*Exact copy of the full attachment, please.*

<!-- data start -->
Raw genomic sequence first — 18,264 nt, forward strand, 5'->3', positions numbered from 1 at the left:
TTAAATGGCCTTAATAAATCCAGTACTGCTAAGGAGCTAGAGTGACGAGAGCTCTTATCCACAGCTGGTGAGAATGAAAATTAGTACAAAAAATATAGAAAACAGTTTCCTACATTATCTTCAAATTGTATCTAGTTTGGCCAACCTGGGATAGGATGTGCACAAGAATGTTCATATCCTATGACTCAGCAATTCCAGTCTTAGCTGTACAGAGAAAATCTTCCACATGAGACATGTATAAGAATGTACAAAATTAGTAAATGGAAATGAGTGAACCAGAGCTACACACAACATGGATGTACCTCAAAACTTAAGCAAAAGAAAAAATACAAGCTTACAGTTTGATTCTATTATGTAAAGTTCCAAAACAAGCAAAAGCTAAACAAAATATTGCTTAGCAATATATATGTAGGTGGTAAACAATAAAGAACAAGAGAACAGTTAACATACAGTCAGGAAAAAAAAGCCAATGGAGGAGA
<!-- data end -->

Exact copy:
Raw genomic sequence first — 18,264 nt, forward strand, 5'->3', positions numbered from 1 at the left:
TTAAATGGCCTTAATAAATCCAGTACTGCTAAGGAGCTAGAGTGACGAGAGCTCTTATCCACAGCTGGTGAGAATGAAAATTAGTACAAAAAATATAGAAAACAGTTTCCTACATTATCTTCAAATTGTATCTAGTTTGGCCAACCTGGGATAGGATGTGCACAAGAATGTTCATATCCTATGACTCAGCAATTCCAGTCTTAGCTGTACAGAGAAAATCTTCCACATGAGACATGTATAAGAATGTACAAAATTAGTAAATGGAAATGAGTGAACCAGAGCTACACACAACATGGATGTACCTCAAAACTTAAGCAAAAGAAAAAATACAAGCTTACAGTTTGATTCTATTATGTAAAGTTCCAAAACAAGCAAAAGCTAAACAAAATATTGCTTAGCAATATATATGTAGGTGGTAAACAATAAAGAACAAGAGAACAGTTAACATACAGTCAGGAAAAAAAAGCCAATGGAGGAGA